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Kitchener
The Grand Master.
ALDWYN ROBERTS,
known in the calypso world as,
Lord Kitchener.


Kitchener, described as the Grandmaster of Calypso and the Road March King, has sung calypsoes in all categories of the artform. This includes political, social as well as humorous.

He started singing calypso as a boy and got his first break in 1937 in a calypso tent in Arima, singing for 12 cents. He is His tent is called the Revue, where he continued to perform every year. Long after forsaking stage competition, Kitchener continued to give the young turks trouble with such compositions as "Don't Ask Me to Wuk for Carnival", "Twelve Bar Joan" and "Bees Melody".

In 1994, a seven-foot-tall Pat Chiu Foon sculpture of Kitchener was unveiled in St James. He described the adulation he enjoyed that year as "better than the Trinity Cross"p;which he has never received.

Before the release of his 1997 album, he teased, "They can try but they can't stop Kitch. The older I get, the wickeder I getting." And he tipped his fedora and said goodbye.

In an interview, six years ago, Kitchener told TUCO marketing manager Rudolph Ottley: "My greatest happiness will be something built for calypso, a building, a hall, a theatre, built especially for calypso, that is my greatest dream right now.

Somebody, the government, build a theatre for calypso and just see that the name calypso is up on that building. That is what I would like to see, because we deserve it; the art deserves it."

Kitchener was also adamant when he refused to accept the Chaconia Gold Medal, in preference for a Trinity Cross. About his trophy shelves at his Rainorama Palace home being void of the Trinity Cross, Kitchener said: "Well, the whole world feel I should receive a Trinity Cross; it's not only in Trinidad.

"I personally, I sing for the love of singing, I sing for the people. I am not really concerned about receiving the Trinity Cross, but the people are behind me with that, so I with the people. But on my own, I will not say that I must receive it; it's the people who are saying that, so I accept the people's view."

Through a career spanning about six decades, Kitchener won the coveted Road March title on 13 occasions, the most times an individual has worn that crown. He was appropriately hailed at home and abroad as the Road March King of the World.

Born in Arima, Kitchener's 78th birthday will be on April 18. Having never learned music formally, Kitchener always took pride in regarding himself as a "born artiste and composer."

Unsuccessful in attempts to migrate to the United States, Kitchener opted for England instead where he made a name for himself. From London, he sent calypsoes every Carnival, and returned home in 1963, winning that year's Road March with the ditty aptly titled "The Road." He also placed second in the calypso monarch final, behind his main rival in the art form, Sparrow.

Kitchener went on to win the Road March title the following year ("Mama Dis is Mas"), repeating the feat in 1965 ("My Pussin'"), although he was in England.

Kitchener composed the first "pan calypso" ("The Beat of the Steelband") in 1944 and formed an extremely close allegiance and affinity with pan and the steelband movement. It is safe to say that Kitchener's compositions has had the most influence on the musical direction of the Panorama competition, with him contributing at least one song each year to the competition.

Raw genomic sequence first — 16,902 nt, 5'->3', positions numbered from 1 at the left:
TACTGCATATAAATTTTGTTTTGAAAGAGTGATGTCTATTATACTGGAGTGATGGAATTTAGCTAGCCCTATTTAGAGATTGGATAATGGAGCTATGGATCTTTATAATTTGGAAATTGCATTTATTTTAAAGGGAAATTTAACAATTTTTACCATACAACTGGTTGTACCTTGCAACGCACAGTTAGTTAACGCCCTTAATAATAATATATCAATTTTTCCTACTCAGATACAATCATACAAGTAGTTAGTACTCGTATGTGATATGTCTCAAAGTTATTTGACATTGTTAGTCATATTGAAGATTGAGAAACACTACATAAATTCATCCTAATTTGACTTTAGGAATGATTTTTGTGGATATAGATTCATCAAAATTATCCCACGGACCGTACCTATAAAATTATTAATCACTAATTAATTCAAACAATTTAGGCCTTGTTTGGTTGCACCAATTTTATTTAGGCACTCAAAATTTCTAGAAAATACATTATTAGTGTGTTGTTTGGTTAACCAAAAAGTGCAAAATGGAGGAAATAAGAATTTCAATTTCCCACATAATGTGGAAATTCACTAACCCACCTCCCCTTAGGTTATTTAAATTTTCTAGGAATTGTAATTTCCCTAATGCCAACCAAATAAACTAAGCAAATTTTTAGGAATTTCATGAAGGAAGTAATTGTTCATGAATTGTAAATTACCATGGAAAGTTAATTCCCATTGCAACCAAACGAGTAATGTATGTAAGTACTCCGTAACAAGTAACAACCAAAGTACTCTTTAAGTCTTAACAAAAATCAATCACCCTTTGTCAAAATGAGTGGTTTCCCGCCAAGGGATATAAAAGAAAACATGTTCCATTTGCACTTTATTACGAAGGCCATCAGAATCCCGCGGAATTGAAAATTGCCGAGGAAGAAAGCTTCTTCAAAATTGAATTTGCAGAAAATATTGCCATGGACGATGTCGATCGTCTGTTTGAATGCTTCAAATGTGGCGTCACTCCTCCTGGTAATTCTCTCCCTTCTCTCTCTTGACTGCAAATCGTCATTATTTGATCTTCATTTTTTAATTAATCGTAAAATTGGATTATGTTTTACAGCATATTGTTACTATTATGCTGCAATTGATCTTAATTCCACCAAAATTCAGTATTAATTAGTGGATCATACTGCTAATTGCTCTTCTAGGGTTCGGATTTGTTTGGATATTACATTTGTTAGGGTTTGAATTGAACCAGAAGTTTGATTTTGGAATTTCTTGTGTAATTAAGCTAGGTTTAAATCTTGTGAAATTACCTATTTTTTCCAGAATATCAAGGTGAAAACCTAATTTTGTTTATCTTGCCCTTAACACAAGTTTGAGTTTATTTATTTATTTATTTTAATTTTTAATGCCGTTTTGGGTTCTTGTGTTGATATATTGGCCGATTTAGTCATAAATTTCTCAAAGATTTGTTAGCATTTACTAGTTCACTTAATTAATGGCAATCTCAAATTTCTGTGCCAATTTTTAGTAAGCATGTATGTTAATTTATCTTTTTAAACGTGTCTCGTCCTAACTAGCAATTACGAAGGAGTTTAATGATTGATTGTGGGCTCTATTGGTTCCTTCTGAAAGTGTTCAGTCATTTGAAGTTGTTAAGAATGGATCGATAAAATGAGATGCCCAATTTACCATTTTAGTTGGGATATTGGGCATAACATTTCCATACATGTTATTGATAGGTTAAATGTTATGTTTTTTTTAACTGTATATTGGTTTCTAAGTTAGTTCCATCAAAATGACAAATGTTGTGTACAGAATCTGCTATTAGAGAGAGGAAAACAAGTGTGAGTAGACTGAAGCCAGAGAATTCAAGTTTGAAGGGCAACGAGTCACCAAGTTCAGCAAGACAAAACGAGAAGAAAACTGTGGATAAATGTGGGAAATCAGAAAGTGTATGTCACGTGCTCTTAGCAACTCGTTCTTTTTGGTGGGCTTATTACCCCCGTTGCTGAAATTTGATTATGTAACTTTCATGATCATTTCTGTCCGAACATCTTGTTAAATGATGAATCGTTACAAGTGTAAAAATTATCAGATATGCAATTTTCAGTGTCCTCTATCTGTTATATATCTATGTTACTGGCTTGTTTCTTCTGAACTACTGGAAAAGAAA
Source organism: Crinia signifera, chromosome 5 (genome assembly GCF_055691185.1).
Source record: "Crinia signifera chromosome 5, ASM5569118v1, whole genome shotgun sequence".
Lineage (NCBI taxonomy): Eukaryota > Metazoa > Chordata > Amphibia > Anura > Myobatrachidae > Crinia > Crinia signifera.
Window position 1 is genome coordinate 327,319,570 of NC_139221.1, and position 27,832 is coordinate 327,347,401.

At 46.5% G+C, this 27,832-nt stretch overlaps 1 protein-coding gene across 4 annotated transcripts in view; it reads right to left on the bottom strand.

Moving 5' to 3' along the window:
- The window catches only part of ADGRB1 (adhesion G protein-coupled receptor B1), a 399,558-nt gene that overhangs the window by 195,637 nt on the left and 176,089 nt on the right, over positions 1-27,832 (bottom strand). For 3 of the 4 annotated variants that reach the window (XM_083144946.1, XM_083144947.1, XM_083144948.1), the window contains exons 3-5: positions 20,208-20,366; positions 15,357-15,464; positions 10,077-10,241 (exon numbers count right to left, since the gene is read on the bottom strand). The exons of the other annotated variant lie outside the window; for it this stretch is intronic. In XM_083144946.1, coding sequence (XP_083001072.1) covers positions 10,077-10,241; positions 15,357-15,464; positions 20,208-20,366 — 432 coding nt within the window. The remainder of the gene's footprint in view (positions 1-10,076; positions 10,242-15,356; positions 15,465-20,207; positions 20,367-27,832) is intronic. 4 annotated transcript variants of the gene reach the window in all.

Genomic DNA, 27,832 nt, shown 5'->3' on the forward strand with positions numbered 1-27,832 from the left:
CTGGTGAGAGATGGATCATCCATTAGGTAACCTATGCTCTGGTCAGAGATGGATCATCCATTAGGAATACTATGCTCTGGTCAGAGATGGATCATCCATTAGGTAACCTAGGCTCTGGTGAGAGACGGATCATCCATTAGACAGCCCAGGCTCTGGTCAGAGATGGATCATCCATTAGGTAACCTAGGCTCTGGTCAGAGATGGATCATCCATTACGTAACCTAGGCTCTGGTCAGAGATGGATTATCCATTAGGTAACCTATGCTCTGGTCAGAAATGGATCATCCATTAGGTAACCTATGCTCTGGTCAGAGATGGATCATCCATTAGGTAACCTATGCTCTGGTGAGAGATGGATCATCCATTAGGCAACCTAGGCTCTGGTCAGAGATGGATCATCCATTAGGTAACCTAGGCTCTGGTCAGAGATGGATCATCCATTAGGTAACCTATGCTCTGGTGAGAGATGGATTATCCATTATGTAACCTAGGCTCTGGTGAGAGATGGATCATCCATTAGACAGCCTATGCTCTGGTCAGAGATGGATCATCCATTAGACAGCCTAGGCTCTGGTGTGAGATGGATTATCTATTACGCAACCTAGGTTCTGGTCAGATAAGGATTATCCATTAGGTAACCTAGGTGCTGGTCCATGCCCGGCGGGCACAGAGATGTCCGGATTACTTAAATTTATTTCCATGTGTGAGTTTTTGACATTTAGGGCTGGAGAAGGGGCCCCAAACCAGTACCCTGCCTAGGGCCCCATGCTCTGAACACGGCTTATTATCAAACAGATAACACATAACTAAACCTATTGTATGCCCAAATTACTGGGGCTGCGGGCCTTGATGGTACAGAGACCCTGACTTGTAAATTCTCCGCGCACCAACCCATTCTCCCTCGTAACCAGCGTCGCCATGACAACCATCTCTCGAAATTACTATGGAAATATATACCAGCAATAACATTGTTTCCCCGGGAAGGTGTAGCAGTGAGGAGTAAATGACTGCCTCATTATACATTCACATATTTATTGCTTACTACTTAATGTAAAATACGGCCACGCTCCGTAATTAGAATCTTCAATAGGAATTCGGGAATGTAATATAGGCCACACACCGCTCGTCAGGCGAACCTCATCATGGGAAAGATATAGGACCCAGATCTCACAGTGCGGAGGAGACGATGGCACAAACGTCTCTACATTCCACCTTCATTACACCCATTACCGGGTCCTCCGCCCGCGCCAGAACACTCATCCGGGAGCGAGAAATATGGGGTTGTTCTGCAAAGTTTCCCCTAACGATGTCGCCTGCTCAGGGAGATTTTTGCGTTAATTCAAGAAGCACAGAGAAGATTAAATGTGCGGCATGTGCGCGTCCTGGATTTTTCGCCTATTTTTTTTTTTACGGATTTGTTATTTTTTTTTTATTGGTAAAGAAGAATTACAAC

Amoco Renegades has been the steel orchestra Kitchener is most readily associated with. This relationship dates back to the founding of Renegades when Kitchener resided in La Cou Harpe, almost inside the panyard.

As Kitchener remained faithful to pan, so did Renegades to the Grandmaster. The Charlotte Street band, joint holder of the most national Panorama wins, captured almost every victory with a Kitchener selection, arranged by Jit Samaroo.

Kitchener's pan compositions helped elevate a number of steel orchestras as through the 37-year history of Panorama, 18 national titled have been copped by bands playing his calypsoes.

Beside ruling the road and Panorama, Kitchener was also a formidable opponent in the calypso monarch arena. Two years after his 1944 debut, Kitchener had the great Atilla the Hun pulling out all stops to hold on to the title. Kitch placed second, ahead of Pretender. Singing "Fever" and "Spree Simon" in 1975, Kitchener emerged a popular national monarch.

A true Calypso Pioneer and staunch advocate for the retention of traditional, pure calypso, and a strong objector to the hybrid soca, it was ironic that Kitchener's first attempt at recording a soca selection, "Sugar Bum Bum," would become his most successful single in terms of sales.

Despite his protestations over soca and "calypso singers," Kitchener eventually tried his hands at fusing authentic calypso with other genres of music. His adventure into jazz with "12-Bar Joan" also proved, as well as his colourful but brief courtship with disco music, in "Break Dancing."

Successive governments may have denied Kitchener the nation's highest award, but he enjoyed the highest respect and admiration from the people of this twin-island nation.

The Lord Kitchener died February 11, 2000!


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Created on ... April 18, 2000